FIG. 8B is a screen shot illustrating an example of results of the searching algorithms of one embodiment of the present invention;

FIG. 9 is a flow diagram illustrating a name searching process of an embodiment the present invention;

FIG. 10 is a flow diagram illustrating the first exemplary searching algorithm of the present invention;

FIG. 11 is a flow diagram illustrating a second exemplary searching algorithm of the present invention;

FIG. 12 is flow diagram illustrating process steps of an embodiment of the present invention; and

FIG. 13 is a screen shot illustrating an application software used with one embodiment of the present invention.

DETAILED DESCRIPTION OF THE PREFERRED EMBODIMENT(S)

In one embodiment, the present system provides an efficient and reliable method for name searching within an email, workflow, and groupware application programs of any language. The present invention preferably uses multiple searching algorithms such as an exact algorithm and a fuzzy algorithm. The exact algorithm is used to provide a first set of a limited number of results from the entire database. The fuzzy algorithm is then used to search through only the first set of results to quickly provide a ranked results list that is displayed to a user. Various exemplary embodiments of the present system and methods are described below with reference to FIGS. 2-13.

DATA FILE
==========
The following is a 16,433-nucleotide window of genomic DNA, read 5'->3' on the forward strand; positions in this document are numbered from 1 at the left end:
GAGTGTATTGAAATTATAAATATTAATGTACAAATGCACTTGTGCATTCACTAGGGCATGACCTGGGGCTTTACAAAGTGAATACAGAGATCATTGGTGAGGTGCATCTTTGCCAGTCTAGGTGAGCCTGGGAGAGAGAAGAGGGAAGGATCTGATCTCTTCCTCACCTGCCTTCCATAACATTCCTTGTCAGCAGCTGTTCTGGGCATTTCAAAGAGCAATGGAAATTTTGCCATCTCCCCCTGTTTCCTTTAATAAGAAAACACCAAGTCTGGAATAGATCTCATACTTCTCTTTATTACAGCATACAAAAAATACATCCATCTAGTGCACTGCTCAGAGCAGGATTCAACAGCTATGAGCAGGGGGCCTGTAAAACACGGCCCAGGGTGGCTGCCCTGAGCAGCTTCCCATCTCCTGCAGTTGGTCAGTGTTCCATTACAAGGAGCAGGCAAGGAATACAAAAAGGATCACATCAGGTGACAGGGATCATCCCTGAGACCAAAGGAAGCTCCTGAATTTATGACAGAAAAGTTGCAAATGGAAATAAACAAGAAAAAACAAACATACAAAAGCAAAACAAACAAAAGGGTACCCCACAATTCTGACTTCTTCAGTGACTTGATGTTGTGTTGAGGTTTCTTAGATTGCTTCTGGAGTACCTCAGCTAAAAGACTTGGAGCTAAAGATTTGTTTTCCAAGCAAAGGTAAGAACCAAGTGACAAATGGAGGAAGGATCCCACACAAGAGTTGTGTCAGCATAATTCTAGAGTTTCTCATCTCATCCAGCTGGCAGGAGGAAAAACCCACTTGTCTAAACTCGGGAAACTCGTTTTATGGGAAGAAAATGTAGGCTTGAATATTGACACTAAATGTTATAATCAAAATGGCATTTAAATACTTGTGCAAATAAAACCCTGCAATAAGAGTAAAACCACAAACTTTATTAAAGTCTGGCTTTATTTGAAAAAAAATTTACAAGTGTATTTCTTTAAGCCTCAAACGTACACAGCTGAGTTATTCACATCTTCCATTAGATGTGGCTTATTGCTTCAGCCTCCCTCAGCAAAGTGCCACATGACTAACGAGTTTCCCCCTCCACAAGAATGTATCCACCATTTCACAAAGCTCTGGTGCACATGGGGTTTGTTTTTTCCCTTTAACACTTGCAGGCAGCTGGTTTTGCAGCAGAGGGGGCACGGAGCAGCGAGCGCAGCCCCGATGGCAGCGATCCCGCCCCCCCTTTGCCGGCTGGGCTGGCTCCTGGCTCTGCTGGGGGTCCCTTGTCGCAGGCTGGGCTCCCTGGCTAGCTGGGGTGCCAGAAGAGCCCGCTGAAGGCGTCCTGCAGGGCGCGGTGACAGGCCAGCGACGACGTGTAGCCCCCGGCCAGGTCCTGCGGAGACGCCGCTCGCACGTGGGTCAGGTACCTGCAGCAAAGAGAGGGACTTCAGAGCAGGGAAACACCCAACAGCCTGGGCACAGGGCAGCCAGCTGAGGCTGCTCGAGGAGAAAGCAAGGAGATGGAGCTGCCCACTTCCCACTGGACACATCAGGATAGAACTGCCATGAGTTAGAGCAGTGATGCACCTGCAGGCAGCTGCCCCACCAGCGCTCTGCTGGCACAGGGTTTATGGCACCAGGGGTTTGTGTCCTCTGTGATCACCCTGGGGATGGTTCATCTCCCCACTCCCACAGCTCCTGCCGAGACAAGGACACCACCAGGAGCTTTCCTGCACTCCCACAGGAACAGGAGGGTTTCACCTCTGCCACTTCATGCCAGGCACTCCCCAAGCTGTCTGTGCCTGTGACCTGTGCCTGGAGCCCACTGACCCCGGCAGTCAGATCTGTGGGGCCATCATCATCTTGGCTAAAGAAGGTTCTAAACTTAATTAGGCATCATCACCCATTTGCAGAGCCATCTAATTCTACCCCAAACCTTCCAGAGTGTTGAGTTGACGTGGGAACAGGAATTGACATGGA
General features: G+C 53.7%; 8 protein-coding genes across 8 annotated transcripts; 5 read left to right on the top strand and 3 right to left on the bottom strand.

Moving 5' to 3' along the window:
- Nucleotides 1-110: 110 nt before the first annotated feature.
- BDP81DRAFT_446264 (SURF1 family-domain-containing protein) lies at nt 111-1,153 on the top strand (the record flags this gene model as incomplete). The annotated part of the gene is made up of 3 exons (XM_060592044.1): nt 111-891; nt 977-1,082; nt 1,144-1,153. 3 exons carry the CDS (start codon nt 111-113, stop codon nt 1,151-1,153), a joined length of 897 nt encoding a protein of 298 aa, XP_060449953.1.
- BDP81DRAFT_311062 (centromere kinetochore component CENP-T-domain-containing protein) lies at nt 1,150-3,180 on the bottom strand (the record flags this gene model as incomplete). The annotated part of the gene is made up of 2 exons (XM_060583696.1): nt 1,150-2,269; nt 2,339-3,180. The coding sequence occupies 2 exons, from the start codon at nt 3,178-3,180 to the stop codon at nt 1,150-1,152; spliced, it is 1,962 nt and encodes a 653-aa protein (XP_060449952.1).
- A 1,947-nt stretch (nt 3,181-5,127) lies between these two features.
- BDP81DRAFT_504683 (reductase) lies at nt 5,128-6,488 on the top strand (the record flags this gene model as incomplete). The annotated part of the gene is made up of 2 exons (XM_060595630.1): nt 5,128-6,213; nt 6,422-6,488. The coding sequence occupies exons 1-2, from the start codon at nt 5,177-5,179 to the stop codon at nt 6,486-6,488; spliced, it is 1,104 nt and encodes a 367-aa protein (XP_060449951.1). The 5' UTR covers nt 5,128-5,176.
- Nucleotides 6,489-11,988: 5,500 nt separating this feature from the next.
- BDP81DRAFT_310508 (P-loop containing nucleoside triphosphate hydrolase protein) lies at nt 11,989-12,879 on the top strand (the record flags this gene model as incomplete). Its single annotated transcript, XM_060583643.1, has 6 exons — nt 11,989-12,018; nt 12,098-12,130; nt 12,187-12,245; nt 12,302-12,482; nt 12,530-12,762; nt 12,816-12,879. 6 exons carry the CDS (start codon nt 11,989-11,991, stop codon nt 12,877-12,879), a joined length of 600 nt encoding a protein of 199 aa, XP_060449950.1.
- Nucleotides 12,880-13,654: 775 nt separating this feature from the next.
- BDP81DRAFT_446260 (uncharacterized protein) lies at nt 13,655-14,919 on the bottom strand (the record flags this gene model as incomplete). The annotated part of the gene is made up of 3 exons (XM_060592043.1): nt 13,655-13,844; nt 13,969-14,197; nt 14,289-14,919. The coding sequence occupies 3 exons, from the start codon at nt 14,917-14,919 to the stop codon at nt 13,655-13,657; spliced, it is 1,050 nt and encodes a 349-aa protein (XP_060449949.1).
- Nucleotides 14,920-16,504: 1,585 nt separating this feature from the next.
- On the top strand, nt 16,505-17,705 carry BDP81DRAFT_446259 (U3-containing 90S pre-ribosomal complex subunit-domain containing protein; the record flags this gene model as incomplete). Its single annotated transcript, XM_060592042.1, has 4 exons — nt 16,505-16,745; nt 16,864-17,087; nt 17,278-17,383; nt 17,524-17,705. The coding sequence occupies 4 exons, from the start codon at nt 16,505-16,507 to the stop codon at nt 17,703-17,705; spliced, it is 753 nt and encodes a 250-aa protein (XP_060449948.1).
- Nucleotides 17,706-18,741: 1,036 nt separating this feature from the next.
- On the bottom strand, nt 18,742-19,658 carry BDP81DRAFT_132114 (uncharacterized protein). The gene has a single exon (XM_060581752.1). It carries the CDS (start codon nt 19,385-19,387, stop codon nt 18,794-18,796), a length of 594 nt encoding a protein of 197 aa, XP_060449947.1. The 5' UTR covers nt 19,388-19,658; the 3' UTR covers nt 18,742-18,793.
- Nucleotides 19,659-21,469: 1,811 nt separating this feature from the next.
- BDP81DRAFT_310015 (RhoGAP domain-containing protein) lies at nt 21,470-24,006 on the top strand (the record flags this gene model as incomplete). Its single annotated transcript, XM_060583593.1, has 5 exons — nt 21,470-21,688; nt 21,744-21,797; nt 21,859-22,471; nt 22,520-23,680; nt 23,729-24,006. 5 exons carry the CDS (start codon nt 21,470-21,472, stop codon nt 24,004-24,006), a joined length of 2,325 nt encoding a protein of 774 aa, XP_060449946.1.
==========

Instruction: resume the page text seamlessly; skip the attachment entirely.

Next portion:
FIG. 2 is a schematic diagram 12 of the application name searching system of the present invention. The exemplary system 12 includes access to the Internet 14, a firewall 16, a number of client computers 18, a data bus 20 that interconnects all the components of the system 12, a name records database 22 and a search engine 24. The computer 18 preferably includes standard features such as a monitor 17 (aka “screen” or “display”) for viewing data, a keyboard 19 and mouse 21 or the like for entering data, and a computer unit 23 including, for example a microprocessor. The computer unit 23 contains the application software such as email, workflow, and groupware programs. The name database 22 stores all the names of the client computer users and application program users as entered into the system through the computers 18. The database 22 is also maintained to contain an updated index of other searchable data such as digrams and trigrams as will be subsequently described with reference to FIG. 7A. The search engine 24 is provided to search the name database as controlled by the system 12. The search engine 24 may be a TREX type of search engine for example.